This is part of a series spotlighting gay parents in YA and MG. Please visit Jonathan Arnston’s blog for more. See my posts from earlier this week.
From School Library Journal: Twelve-year-old Slim's father, Mack, is dying of AIDS, which seems incongruous for a man who brings life into a room just by walking into it. When she reluctantly joins a group of contemporaries who have relatives dying of the disease, she meets Isaiah, 11, whose optimism makes her sad and hopeful at the same time. Slim's first-person narrative concentrates on herself, her father, and Larry, his lover and devoted companion, and their relationship with Isaiah and his loving mother.
Nelson uses all her tools skillfully. The violent swings of weather and natural phenomena of the Los Angeles area- hard rains, brilliant sun, an earthquake with its unsettling aftershocks-reflect Slim's roller-coaster emotions. Major and minor characters are real people and never case studies. And the author's use of language expresses both the action and underlying feelings while remaining true to the voice of the narrator. The gripping story, which includes a healthy dose of humor, ends gently with Mack's death. This special book should find a wide audience. Amy Kellman, The Carnegie Library of Pittsburgh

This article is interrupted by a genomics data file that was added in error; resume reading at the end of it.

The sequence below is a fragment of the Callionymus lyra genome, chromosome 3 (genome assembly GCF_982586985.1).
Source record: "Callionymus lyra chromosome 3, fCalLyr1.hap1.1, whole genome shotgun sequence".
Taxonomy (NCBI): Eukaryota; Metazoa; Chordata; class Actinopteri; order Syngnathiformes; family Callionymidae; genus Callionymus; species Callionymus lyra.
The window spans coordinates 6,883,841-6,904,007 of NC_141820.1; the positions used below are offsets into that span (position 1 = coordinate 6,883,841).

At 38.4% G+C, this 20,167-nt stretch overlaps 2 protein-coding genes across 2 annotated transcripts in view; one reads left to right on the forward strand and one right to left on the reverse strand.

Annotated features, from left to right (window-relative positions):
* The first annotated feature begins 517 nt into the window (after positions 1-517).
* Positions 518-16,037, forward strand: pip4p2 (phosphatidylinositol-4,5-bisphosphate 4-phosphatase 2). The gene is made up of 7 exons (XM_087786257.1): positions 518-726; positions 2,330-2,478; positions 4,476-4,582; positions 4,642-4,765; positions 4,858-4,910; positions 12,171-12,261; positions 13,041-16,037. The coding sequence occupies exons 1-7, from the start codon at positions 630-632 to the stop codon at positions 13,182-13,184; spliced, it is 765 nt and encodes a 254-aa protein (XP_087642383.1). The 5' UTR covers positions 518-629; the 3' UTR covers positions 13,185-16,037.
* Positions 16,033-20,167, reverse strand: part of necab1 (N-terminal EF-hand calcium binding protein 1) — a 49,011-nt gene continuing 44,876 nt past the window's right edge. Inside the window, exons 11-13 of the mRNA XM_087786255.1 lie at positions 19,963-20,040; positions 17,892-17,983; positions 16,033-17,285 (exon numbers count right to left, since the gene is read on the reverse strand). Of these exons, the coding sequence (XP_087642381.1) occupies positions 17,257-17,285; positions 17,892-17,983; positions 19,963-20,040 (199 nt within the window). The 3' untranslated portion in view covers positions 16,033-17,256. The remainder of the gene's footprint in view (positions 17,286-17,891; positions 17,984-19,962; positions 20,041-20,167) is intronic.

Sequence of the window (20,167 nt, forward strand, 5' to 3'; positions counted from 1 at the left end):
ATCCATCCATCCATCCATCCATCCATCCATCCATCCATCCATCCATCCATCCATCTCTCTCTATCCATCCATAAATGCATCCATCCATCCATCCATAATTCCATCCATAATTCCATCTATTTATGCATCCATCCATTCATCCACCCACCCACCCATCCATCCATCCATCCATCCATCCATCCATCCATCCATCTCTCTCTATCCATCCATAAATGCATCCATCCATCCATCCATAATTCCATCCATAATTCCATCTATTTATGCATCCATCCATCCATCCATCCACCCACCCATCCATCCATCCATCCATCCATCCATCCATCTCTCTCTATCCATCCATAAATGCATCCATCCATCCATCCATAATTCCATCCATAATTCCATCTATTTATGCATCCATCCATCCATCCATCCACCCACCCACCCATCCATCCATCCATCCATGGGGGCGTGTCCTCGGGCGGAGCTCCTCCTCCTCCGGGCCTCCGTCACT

I almost can’t say it better than Ms. Kellman, though that review was written in 1994. In fact, my only criticism of the book is that it is less contemporary than the one I reviewed yesterday, which certainly isn’t the book’s fault. It had me marveling that we don’t hear about people dying of AIDS in the same way as the early 90’s. The way the book is written, however, any disease could be substituted and it would still ring true. It’s a book about how a girl comes to terms with her family. She realizes that sometimes people don’t have to be related by blood to be family.
In particular, I loved the character of Larry. He quietly helps his partner leave this earth, while caring for Slim. Yes, you’ll cry at the end. Have hankies handy
EARTHSHINE seems to be classified as YA, but I’d say upper MG. Published by Laurel Leaf, 1994
Visit Theresa Nelson, here.